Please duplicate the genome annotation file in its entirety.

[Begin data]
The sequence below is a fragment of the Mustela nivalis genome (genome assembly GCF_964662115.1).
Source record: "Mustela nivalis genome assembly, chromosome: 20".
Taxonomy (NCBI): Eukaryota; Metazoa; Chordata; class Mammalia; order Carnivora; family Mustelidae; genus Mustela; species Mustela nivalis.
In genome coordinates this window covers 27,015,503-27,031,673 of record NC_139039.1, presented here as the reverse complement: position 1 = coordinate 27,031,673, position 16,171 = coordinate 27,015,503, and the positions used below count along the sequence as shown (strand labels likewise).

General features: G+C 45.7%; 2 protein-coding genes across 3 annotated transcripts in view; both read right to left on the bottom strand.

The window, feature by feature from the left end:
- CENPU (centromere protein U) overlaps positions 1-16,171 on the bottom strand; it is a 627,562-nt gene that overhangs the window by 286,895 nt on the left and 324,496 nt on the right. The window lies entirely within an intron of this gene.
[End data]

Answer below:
The sequence below is a fragment of the Mustela nivalis genome (genome assembly GCF_964662115.1).
Source record: "Mustela nivalis genome assembly, chromosome: 20".
Taxonomy (NCBI): Eukaryota; Metazoa; Chordata; class Mammalia; order Carnivora; family Mustelidae; genus Mustela; species Mustela nivalis.
In genome coordinates this window covers 27,015,503-27,031,673 of record NC_139039.1, presented here as the reverse complement: position 1 = coordinate 27,031,673, position 16,171 = coordinate 27,015,503, and the positions used below count along the sequence as shown (strand labels likewise).

General features: G+C 45.7%; 2 protein-coding genes across 3 annotated transcripts in view; both read right to left on the bottom strand.

The window, feature by feature from the left end:
- CENPU (centromere protein U) overlaps positions 1-16,171 on the bottom strand; it is a 627,562-nt gene that overhangs the window by 286,895 nt on the left and 324,496 nt on the right. The window lies entirely within an intron of this gene.